What if Juliet had a Twitter account? What about Winston Smith or Katniss Everdeen? In this activity, students create the twitter feed of a fictional character in order to explore character motivations, plot, perspective, identity, and language. Students will have a blast drawing bio pics, writing their character's about me, choosing who their character would follow, and deciding what would be trending in their character's world.
This pdf packet includes:
1. Blank Twitter feed for students to complete.
2. Extra page of tweets.
3. Sample Juliet Capulet Twitter feed.
How to use this activity:
Depending on the lesson, teachers could use this resource to facilitate student exploration of:
-Language: Students update well-known dialogue from literature into "twitter speak" and analyze the differences.
-Character: Students analyze character motivation by tweeting what characters were thinking before they chose something.
-Plot: Students tweet major plot points from character's perspective.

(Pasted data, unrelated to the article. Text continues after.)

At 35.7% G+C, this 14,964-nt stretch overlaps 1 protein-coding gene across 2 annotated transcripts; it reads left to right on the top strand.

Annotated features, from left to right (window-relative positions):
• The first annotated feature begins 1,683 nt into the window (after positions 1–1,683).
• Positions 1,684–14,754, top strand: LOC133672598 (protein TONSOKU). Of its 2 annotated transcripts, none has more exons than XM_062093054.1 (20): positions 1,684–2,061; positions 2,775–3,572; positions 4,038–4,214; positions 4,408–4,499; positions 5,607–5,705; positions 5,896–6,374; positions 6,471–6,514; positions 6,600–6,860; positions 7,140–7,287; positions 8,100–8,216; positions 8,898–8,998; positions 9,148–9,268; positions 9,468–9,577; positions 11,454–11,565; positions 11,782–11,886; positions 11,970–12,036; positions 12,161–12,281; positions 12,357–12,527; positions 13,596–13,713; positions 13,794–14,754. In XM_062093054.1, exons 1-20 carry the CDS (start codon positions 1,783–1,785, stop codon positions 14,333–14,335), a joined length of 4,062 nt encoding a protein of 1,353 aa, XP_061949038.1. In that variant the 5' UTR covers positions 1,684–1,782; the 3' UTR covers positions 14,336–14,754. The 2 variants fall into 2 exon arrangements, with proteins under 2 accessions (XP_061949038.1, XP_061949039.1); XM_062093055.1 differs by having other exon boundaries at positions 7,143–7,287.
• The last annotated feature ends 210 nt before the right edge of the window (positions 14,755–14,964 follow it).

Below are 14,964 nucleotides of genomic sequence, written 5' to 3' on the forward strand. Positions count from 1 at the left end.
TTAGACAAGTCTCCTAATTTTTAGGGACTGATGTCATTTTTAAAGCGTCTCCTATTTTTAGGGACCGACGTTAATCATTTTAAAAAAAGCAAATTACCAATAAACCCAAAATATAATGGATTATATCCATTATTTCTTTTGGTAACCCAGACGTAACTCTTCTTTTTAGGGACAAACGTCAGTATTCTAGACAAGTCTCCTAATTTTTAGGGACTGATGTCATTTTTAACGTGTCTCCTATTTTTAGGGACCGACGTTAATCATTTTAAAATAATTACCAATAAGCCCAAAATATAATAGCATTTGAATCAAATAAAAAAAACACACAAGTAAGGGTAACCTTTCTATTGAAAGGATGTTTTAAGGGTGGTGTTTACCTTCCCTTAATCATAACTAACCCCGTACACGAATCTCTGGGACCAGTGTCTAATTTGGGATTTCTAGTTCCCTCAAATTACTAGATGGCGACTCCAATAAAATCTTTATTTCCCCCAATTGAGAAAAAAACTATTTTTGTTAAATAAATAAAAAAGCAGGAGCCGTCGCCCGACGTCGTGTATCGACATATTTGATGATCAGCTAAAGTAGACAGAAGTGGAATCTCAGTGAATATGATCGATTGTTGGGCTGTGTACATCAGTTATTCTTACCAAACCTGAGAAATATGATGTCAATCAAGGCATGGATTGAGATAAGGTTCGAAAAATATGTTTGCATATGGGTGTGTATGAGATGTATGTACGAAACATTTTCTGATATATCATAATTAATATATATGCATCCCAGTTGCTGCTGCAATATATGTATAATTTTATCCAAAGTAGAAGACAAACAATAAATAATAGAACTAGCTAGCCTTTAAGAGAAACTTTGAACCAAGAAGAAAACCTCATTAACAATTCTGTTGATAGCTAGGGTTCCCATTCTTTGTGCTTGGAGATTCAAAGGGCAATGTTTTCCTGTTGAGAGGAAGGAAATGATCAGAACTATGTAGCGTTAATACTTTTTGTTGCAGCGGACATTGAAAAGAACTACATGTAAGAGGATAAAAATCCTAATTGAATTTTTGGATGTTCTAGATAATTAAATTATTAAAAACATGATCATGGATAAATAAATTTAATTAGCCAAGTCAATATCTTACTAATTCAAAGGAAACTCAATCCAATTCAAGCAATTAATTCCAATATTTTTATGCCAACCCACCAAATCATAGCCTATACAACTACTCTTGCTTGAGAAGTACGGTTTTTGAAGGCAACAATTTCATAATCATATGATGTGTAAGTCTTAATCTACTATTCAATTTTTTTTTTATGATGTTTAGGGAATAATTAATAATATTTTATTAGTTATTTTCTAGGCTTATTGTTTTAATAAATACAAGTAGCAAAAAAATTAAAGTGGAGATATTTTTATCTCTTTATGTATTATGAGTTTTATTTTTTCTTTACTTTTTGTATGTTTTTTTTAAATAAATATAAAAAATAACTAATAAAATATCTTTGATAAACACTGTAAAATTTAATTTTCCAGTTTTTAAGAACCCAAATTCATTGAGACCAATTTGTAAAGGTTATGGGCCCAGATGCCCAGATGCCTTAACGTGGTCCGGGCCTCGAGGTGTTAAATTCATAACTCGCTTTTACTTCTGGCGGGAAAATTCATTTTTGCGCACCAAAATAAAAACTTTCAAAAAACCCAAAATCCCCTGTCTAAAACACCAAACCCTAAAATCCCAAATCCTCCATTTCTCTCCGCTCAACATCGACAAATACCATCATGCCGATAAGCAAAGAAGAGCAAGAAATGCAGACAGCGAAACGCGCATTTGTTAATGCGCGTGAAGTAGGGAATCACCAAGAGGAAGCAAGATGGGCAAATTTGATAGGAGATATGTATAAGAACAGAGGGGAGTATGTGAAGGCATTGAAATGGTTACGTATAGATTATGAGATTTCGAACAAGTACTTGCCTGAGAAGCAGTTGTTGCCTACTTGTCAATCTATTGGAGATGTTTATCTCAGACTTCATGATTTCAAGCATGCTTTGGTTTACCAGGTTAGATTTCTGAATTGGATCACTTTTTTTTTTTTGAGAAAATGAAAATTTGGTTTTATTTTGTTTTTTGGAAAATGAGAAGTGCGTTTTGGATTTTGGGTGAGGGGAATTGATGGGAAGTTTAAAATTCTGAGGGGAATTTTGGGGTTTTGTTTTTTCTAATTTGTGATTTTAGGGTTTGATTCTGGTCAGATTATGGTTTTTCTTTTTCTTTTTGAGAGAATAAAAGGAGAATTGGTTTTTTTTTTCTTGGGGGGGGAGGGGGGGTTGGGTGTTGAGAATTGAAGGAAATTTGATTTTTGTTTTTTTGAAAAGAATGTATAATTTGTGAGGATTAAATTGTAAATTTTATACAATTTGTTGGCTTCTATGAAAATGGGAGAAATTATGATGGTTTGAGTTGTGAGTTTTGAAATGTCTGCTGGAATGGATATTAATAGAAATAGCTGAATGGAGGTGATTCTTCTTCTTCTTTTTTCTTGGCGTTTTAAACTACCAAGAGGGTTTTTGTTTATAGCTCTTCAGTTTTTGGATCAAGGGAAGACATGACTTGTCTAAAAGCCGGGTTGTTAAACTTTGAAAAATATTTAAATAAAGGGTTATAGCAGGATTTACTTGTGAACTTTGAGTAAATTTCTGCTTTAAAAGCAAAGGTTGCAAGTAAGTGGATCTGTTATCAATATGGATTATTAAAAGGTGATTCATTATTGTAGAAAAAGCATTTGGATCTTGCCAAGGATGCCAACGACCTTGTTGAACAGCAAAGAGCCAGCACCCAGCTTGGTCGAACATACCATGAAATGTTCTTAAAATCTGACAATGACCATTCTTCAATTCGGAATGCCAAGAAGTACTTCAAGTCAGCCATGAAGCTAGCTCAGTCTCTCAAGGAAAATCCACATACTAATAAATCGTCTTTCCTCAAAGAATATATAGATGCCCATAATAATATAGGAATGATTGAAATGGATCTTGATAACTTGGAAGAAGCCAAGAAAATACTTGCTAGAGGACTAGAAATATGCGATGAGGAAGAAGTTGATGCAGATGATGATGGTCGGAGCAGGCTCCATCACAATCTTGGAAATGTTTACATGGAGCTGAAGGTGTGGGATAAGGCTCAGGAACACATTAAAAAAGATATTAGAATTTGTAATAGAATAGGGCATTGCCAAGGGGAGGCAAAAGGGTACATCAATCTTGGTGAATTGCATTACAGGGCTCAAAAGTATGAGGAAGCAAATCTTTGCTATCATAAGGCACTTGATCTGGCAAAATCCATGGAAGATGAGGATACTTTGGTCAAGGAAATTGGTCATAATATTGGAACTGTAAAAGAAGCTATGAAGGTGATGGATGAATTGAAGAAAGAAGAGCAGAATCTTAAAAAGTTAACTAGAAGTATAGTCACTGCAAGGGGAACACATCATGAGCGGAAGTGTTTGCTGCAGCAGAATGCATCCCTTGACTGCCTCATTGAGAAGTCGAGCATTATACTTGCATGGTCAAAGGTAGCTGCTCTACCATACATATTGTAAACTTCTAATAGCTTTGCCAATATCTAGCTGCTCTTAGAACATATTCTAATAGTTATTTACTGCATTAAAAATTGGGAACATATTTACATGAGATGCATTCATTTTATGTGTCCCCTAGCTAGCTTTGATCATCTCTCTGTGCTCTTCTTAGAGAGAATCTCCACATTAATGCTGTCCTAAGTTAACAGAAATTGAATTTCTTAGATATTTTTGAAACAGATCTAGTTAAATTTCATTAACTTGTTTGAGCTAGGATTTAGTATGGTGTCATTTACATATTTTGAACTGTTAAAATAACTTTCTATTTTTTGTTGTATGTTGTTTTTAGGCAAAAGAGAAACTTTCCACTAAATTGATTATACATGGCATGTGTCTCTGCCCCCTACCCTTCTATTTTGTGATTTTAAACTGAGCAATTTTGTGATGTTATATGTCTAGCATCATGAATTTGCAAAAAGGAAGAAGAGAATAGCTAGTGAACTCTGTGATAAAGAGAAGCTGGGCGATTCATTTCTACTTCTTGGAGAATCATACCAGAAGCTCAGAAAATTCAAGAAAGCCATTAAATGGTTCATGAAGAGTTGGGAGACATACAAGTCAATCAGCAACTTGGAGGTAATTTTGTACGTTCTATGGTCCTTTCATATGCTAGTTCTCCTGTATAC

-Perspective: Students tweet the thoughts, feelings, reactions of characters other than the narrator or main character.
CCSS.ELA-Literacy.RL.9-10.2 Determine a theme or central idea of a text and analyze in detail its development over the course of the text, including how it emerges and is shaped and refined by specific details; provide an objective summary of the text.
CCSS.ELA-Literacy.RL.9-10.3 Analyze how complex characters (e.g., those with multiple or conflicting motivations) develop over the course of a text, interact with other characters, and advance the plot or develop the theme.
CCSS.ELA-Literacy.RL.9-10.4 Determine the meaning of words and phrases as they are used in the text, including figurative and connotative meanings; analyze the cumulative impact of specific word choices on meaning and tone (e.g., how the language evokes a sense of time and place; how it sets a formal or informal tone).
CCSS.ELA-Literacy.RL.9-10.7 Analyze the representation of a subject or a key scene in two different artistic mediums, including what is emphasized or absent in each treatment (e.g., Auden’s “Musée des Beaux Arts” and Breughel’s Landscape with the Fall of Icarus).